Warren Buffett announced Friday morning the Berkshire Hathaway (BRK.A -0.37%) (BRK.B -0.37%) annual meeting would go on as scheduled on May 2, but because of the COVID-19 coronavirus pandemic, shareholders will not be permitted to attend.
The only people who will be at the meeting will be Buffett, possibly Charlie Munger, and a few employees to deliver proxy votes for investors.
As the pandemic has intensified worldwide, Buffett has been mulling how to proceed with the annual shareholder meeting, which has become something of a pilgrimage among some investors. Tens of thousands flock to Omaha each year to attend, and the meetings have over time taken on a carnival-like atmosphere with Buffett dancing, singing, and putting on skits.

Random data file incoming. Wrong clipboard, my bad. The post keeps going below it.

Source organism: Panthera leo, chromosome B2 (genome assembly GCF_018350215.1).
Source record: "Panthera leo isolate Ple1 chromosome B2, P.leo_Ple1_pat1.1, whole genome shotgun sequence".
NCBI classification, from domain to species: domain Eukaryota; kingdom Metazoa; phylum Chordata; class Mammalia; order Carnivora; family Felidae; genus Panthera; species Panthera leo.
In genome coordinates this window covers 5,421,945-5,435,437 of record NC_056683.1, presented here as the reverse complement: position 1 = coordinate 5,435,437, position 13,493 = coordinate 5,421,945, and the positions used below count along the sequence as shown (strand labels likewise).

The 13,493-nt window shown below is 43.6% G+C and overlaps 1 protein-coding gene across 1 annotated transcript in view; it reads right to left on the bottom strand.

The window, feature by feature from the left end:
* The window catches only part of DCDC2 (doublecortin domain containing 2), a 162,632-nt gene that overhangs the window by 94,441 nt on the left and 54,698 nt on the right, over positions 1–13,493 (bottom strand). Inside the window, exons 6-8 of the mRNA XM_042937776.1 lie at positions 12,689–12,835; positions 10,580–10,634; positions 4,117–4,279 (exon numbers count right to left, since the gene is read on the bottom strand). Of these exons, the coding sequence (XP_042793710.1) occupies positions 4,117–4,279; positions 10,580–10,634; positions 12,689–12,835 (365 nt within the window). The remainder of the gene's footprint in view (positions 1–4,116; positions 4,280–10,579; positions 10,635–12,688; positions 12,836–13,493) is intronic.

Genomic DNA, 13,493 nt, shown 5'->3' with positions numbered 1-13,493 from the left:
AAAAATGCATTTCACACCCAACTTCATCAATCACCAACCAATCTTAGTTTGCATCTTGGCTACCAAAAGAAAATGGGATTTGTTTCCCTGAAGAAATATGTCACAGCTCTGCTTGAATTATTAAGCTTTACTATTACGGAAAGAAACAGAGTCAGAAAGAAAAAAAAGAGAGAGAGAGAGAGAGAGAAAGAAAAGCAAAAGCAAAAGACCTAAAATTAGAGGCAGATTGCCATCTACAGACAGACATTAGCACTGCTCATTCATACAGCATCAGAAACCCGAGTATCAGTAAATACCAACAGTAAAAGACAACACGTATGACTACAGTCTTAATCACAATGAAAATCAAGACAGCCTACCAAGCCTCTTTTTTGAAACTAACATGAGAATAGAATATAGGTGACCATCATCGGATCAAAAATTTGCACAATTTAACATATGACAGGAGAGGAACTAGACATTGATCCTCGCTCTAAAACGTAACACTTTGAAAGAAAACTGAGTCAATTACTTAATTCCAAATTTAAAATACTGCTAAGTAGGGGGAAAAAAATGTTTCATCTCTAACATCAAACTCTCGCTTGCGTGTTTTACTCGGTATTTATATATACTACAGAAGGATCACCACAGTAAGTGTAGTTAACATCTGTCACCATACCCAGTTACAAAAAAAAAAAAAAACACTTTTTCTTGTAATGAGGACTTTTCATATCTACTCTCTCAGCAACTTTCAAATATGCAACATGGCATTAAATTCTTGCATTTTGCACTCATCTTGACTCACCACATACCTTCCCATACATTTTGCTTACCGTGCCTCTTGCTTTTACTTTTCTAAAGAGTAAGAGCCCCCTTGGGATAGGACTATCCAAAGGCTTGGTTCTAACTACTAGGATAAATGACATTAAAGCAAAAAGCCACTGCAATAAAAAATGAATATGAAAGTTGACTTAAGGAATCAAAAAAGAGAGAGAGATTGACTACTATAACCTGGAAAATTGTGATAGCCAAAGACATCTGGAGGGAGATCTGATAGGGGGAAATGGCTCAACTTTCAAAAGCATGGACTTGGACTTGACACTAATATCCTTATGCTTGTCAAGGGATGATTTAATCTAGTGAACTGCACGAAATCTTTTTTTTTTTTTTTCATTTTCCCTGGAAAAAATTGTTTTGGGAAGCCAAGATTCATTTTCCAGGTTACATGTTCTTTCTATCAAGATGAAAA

It wasn't always like that: The first annual meeting in 1973 was held in the lunchroom of an insurance company Berkshire had purchased. But as Buffett's investments grew and his acumen gained legendary status, people discovered they wanted to see the Oracle of Omaha in person, and hear his opinions firsthand.
In recent days, however, Buffett has grown concerned over the health risk created by so many people gathering together for the three-day affair. Only a few days ago, he had expected to wait till early April to make a decision about the annual meeting.
Yet in a press release issued Friday morning, Buffett said "events have moved very fast" since the company issued its annual report on Feb. 22. Instead of risking Omaha becoming a "hot spot" in the pandemic, Berkshire Hathaway will prohibit shareholder attendance.
The meeting, though, will be live-streamed on Yahoo!, and one or more journalists may be allowed to attend so that they can ask questions that have been submitted to them.